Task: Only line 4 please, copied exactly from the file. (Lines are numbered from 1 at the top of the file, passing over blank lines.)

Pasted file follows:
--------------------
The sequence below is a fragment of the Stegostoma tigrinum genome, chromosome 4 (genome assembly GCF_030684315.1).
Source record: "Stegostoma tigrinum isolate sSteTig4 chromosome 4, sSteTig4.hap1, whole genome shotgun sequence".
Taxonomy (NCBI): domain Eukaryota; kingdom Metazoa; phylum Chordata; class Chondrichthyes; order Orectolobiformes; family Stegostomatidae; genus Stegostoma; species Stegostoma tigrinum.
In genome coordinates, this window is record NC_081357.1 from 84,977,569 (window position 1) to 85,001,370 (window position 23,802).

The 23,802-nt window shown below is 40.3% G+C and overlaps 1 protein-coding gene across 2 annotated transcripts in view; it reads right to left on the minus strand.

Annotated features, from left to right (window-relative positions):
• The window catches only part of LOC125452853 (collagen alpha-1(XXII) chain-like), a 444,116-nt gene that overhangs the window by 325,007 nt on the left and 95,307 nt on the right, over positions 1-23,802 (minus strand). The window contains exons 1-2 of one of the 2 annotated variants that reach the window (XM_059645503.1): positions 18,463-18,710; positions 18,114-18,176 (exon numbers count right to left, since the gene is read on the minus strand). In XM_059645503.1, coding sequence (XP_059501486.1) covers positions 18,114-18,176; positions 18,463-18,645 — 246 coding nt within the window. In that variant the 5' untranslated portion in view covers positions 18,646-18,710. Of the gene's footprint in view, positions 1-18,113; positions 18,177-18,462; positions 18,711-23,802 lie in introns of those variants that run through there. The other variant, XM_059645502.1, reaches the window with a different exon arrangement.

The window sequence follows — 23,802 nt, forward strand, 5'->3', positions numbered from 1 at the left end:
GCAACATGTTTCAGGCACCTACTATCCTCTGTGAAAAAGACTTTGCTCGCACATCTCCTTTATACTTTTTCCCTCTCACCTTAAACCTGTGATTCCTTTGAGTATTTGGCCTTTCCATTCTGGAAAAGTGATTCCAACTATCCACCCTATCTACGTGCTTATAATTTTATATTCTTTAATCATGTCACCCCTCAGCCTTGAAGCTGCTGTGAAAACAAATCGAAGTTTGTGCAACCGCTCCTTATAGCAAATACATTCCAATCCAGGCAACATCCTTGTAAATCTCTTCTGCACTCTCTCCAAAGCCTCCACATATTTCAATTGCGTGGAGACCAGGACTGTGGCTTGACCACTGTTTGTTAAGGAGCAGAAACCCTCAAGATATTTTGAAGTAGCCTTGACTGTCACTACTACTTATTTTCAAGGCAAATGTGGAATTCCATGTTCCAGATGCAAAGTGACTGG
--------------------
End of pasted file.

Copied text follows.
In genome coordinates, this window is record NC_081357.1 from 84,977,569 (window position 1) to 85,001,370 (window position 23,802).